Russia boasts of rigging Trump’s election: braggadocio or blackmail?

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Russian politicians, talking heads and the hosts of prominent state-media talk shows are claiming the bragging rights to rigging the U.S. elections, in order to secure Trump’s victory. The sum total of Russia’s not-so-subtle messaging should not be underestimated.

For example, prominent Russian MP Vyacheslav Nikonov recently delivered stunning remarks during a weekly political show called “Sunday Evening with Vladimir Solovyov.”

“(To achieve world dominance) the US overextended themselves,” Nikonov said. “Because the most recent tendencies, economical, military, even tendencies in the intelligence (services) which slept through while Russia elected a new US president.”

“It’s just ridiculous, what kind of intelligence in the USA one can even talk about?” he added. “The US sagged in all these aspects for the past two decades. This superpower is losing its ability to define the world.” (Detailed translation courtesy of CNN).

Later in the show, Nikonov went on to opine that the U.S. intelligence services are inferior to those of Russia. According to Nikonov, Russian intelligence agencies possess more information about North Korea, Afghanistan and Syria, as compared to their American counterparts.

Nikonov’s statements are significant for several reasons: he has served on the staff of Mikhail Gorbachev, Boris Yeltsin and Vladimir Putin. Experts on Russia know that Nikonov specializes in GOP and American politics. He is often deployed for major propaganda blasts. As a sidebar note, Nikonov is a grandson of Vyacheslav Molotov – prominent Bolshevik and Soviet foreign minister under Joseph Stalin – after whom Nikonov was named.

Simply put, Nikonov is an established, reliable state actor, whose messaging is always in strict compliance with that of the Kremlin.

For example, Nikonov was previously dispatched to deliver the message about Moscow’s willingness to use nuclear weapons in a conflict with NATO, including but not limited to Russia’s defense of the annexed Crimea. Not coincidentally, his statement was in perfect harmony with Putin’s admission that Russia was prepared to bring its nuclear weapons into play with respect to asserting its alleged rights to Crimea.

The meaning of the message Nikonov was delivering is twofold. The Kremlin is undoubtedly reveling in the perceived failure to counteract their willful meddling in the U.S. elections.

Putin himself is no stranger to boasting, even at the expense of revealing his own deception. He infamously bragged about the participation of Russia’s special forces in the annexation of Crimea, having previously denied that any such activities took place.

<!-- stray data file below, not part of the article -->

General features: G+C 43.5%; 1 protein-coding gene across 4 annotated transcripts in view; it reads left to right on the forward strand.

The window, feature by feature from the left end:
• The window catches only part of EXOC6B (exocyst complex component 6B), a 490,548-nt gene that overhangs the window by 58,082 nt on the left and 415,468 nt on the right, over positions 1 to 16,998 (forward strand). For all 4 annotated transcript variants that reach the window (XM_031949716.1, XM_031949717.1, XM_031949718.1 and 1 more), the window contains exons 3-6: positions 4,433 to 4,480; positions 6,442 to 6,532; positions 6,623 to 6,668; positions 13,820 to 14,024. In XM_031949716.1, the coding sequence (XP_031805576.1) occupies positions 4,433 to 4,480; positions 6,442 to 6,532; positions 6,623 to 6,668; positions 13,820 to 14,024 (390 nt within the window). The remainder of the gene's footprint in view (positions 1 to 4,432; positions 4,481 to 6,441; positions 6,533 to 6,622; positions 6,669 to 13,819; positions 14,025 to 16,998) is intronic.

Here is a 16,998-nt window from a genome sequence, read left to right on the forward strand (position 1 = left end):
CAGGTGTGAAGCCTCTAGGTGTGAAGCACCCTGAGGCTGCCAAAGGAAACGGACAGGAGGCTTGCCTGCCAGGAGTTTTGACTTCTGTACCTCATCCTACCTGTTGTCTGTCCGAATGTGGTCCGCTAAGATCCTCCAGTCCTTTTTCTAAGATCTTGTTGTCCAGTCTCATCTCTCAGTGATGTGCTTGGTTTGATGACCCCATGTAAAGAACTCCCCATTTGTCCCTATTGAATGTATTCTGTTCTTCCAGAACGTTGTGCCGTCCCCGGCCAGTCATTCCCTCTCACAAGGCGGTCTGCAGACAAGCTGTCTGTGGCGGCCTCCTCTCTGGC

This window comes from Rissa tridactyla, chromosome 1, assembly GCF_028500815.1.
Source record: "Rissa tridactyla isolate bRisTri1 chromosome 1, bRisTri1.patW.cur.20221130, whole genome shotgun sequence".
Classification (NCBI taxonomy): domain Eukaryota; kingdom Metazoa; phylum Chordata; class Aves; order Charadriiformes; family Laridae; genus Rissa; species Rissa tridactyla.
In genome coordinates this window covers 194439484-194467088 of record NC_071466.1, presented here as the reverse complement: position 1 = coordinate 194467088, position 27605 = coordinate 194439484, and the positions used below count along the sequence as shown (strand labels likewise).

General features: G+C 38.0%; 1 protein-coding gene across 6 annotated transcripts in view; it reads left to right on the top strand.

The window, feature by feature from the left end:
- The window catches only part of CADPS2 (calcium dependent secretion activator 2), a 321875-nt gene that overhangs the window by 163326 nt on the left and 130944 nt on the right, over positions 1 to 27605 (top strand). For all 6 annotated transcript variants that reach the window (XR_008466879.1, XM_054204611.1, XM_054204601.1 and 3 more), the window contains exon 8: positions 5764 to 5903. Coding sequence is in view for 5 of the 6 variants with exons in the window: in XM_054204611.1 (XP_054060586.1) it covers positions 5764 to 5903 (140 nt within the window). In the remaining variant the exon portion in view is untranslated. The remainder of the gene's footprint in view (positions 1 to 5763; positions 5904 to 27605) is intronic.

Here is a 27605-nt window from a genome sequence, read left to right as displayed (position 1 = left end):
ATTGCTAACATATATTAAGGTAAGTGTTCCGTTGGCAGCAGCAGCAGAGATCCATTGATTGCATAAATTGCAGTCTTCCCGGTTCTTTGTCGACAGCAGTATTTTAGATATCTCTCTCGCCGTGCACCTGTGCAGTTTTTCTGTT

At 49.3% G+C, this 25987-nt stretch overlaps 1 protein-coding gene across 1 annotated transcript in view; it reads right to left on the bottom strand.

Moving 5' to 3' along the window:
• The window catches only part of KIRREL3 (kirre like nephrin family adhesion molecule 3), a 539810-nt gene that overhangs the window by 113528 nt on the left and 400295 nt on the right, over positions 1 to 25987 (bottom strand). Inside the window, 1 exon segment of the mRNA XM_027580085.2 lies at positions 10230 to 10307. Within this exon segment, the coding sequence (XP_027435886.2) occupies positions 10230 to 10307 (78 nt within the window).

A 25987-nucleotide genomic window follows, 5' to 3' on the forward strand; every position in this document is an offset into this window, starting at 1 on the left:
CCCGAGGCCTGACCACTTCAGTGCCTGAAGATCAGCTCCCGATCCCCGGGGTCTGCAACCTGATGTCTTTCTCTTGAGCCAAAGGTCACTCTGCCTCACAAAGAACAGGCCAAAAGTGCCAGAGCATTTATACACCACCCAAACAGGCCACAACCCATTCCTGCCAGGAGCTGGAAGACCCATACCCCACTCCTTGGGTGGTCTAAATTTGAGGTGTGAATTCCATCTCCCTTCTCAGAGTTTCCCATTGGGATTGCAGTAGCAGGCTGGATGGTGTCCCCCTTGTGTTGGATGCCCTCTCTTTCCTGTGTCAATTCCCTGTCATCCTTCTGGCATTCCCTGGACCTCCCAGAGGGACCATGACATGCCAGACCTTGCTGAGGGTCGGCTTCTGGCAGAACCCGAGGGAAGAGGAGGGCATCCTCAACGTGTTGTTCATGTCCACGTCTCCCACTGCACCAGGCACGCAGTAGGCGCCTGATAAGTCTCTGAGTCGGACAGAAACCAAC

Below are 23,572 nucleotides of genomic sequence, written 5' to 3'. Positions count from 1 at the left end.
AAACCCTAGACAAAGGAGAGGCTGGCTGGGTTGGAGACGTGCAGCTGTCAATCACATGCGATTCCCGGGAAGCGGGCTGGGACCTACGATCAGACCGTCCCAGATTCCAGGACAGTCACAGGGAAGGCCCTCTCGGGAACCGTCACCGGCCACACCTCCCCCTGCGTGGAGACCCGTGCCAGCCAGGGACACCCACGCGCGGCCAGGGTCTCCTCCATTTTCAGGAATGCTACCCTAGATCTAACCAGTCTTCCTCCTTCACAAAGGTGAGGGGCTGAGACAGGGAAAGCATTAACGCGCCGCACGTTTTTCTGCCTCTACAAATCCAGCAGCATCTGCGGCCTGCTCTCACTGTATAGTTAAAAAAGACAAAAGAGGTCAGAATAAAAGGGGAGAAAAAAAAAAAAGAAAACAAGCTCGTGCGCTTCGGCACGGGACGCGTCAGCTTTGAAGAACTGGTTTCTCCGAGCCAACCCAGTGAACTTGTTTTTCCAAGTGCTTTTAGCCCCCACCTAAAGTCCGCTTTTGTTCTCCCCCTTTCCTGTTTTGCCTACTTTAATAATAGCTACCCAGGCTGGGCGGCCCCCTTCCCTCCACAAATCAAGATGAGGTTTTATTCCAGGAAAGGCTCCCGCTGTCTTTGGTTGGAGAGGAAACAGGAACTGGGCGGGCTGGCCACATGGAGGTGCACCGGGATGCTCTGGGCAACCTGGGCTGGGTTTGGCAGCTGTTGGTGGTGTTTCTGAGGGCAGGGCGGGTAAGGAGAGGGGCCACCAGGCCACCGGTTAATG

The second aim of this messaging can be construed as possible blackmail, directed against Trump. The Kremlin is growing increasingly frustrated with American leader’s inability to deliver a reset, better relations and the lifting of sanctions.

Russian state media hosts Evgeny Popov and Olga Skabeeva (’60 Minutes’) repeatedly questioned why Russia elected such a crummy U.S. President.

At the same time, Russian state media doesn’t question Trump’s and Tillerson’s willingness to play nice with the Kremlin. They blame “the deep state” for not allowing such a cozy reset.

Russian state TV show “Vesti Nedeli,” hosted by one of Russia’s foremost Kremlin propagandists Dmitry Kiselyov, suggested that Tillerson fell in with “bad company,” that isn’t allowing him to live up to his Russian friendship medal. The culprits were identified as White House Chief of Staff, General John Kelly, National Security Advisor, General H.R. McMaster and United States Secretary of Defense, General James Mattis.

In order to avoid “interference,” the RT panel previously suggested that Trump should “decapitate” anti-Trump leakers in the intel community, purge the State Department, the CIA and the Pentagon.

Maria Zakharova, the official spokeswoman for Russia’s Ministry of Foreign Affairs, implied that Trump may not finish his term in office. She specifically clarified that this statement was not related to the possibility of Trump’s impeachment.

As relations between the United States in Russia continue to deteriorate, the message from the Kremlin to Trump may be interpreted not only as Cold War-style mocking, but also as a warning: follow through on your promises to Russia, or be delegitimized if the Kremlin officially admits to rigging the election. Regardless of Russia’s intentions, the evidence of election meddling continues to snowball – not only through the Kremlin’s official and unofficial mouthpieces, but also in course of multiple ongoing investigations.

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